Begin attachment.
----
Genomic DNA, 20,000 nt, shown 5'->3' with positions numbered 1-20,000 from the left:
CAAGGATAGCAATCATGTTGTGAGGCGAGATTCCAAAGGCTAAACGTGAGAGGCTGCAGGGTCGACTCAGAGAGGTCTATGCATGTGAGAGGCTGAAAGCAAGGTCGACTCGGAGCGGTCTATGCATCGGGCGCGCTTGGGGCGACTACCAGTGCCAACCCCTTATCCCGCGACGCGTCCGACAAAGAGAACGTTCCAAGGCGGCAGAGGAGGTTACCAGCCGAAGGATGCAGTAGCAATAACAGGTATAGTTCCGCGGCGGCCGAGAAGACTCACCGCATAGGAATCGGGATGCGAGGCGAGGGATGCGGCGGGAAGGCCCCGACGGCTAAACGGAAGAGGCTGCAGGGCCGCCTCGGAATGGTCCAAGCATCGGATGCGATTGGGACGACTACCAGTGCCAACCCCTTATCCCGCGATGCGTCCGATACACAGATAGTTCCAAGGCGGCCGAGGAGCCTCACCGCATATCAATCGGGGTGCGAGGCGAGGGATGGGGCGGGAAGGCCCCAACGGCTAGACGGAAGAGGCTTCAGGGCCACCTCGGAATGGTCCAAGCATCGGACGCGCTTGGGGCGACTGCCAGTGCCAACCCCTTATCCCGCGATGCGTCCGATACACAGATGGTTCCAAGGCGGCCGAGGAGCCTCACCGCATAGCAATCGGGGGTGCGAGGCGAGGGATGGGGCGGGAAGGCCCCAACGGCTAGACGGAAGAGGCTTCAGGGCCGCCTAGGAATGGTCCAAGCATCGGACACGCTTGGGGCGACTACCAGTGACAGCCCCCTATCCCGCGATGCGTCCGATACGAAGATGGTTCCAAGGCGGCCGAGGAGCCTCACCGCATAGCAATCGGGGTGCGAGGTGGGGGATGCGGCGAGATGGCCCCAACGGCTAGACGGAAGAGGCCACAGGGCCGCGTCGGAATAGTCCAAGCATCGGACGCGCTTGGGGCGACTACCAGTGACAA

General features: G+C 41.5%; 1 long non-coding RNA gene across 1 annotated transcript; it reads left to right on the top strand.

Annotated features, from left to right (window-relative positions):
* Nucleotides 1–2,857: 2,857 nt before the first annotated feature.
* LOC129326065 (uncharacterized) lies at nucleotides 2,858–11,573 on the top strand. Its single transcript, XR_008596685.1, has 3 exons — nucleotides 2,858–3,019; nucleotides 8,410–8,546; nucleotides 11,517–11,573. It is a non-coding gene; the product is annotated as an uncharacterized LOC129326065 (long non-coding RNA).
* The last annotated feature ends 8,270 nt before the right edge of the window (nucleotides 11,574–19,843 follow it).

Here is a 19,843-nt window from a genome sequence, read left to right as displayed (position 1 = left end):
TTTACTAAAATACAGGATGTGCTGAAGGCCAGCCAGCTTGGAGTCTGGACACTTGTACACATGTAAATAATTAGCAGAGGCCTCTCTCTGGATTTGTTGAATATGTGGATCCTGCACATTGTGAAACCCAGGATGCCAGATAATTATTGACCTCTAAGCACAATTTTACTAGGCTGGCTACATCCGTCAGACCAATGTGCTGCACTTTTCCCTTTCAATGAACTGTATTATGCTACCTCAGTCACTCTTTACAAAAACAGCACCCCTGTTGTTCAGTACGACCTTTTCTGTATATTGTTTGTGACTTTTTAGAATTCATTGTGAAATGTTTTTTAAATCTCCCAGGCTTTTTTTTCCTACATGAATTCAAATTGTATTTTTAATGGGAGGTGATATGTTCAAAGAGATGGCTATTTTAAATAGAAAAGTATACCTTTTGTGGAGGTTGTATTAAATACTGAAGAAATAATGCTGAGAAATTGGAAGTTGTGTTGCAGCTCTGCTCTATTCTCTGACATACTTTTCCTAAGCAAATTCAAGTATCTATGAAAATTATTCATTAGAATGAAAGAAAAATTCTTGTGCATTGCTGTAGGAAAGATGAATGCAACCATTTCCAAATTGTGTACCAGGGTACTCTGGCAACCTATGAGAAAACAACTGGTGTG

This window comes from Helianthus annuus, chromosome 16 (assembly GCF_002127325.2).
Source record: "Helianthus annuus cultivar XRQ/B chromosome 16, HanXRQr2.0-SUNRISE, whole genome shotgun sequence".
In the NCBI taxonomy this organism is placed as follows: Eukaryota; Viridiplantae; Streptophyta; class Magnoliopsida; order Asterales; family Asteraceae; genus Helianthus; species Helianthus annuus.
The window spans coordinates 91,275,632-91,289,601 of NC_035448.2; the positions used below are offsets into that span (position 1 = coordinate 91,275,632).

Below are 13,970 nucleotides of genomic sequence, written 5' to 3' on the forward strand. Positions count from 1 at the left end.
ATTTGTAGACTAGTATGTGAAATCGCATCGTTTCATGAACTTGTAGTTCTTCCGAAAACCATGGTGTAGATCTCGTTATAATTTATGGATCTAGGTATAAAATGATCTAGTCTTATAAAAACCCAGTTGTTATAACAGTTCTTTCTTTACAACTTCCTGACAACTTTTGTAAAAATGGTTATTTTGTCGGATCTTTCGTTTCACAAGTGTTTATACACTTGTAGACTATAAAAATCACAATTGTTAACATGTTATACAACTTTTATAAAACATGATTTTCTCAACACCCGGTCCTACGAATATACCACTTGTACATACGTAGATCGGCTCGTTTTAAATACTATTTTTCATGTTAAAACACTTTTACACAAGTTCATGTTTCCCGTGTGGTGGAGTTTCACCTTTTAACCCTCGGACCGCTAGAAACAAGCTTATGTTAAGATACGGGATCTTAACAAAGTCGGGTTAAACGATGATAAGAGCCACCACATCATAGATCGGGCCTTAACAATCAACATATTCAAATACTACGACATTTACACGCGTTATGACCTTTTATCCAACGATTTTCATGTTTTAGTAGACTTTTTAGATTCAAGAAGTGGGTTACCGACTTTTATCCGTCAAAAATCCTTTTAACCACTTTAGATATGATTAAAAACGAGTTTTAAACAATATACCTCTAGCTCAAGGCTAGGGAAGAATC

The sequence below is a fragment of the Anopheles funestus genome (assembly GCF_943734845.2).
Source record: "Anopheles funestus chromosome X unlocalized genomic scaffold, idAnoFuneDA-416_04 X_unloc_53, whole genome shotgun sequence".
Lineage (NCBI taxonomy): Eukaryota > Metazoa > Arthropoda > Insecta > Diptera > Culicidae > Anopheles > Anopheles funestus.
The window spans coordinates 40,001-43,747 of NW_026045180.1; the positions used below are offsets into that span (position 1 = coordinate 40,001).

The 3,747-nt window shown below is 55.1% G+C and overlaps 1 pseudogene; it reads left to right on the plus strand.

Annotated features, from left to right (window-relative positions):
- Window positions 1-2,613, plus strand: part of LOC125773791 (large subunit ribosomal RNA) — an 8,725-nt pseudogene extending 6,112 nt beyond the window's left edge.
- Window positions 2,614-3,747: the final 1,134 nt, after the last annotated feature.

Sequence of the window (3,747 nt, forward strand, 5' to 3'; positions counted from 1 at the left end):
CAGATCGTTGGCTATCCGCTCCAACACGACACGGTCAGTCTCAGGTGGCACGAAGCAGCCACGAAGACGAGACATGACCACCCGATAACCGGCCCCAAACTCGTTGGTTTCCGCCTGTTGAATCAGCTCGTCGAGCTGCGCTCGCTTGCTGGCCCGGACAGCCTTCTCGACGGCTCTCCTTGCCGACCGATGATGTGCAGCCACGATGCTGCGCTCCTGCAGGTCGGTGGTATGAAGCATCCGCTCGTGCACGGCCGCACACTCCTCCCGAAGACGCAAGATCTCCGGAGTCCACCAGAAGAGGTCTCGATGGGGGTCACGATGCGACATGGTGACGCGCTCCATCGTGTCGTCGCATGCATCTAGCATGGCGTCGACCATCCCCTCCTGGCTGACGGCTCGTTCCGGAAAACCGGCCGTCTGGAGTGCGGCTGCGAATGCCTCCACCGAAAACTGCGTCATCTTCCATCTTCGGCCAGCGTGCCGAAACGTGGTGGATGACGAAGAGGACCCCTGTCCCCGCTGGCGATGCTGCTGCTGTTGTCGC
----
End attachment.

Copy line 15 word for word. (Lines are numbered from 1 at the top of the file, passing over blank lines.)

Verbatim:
ATTTGTAGACTAGTATGTGAAATCGCATCGTTTCATGAACTTGTAGTTCTTCCGAAAACCATGGTGTAGATCTCGTTATAATTTATGGATCTAGGTATAAAATGATCTAGTCTTATAAAAACCCAGTTGTTATAACAGTTCTTTCTTTACAACTTCCTGACAACTTTTGTAAAAATGGTTATTTTGTCGGATCTTTCGTTTCACAAGTGTTTATACACTTGTAGACTATAAAAATCACAATTGTTAACATGTTATACAACTTTTATAAAACATGATTTTCTCAACACCCGGTCCTACGAATATACCACTTGTACATACGTAGATCGGCTCGTTTTAAATACTATTTTTCATGTTAAAACACTTTTACACAAGTTCATGTTTCCCGTGTGGTGGAGTTTCACCTTTTAACCCTCGGACCGCTAGAAACAAGCTTATGTTAAGATACGGGATCTTAACAAAGTCGGGTTAAACGATGATAAGAGCCACCACATCATAGATCGGGCCTTAACAATCAACATATTCAAATACTACGACATTTACACGCGTTATGACCTTTTATCCAACGATTTTCATGTTTTAGTAGACTTTTTAGATTCAAGAAGTGGGTTACCGACTTTTATCCGTCAAAAATCCTTTTAACCACTTTAGATATGATTAAAAACGAGTTTTAAACAATATACCTCTAGCTCAAGGCTAGGGAAGAATC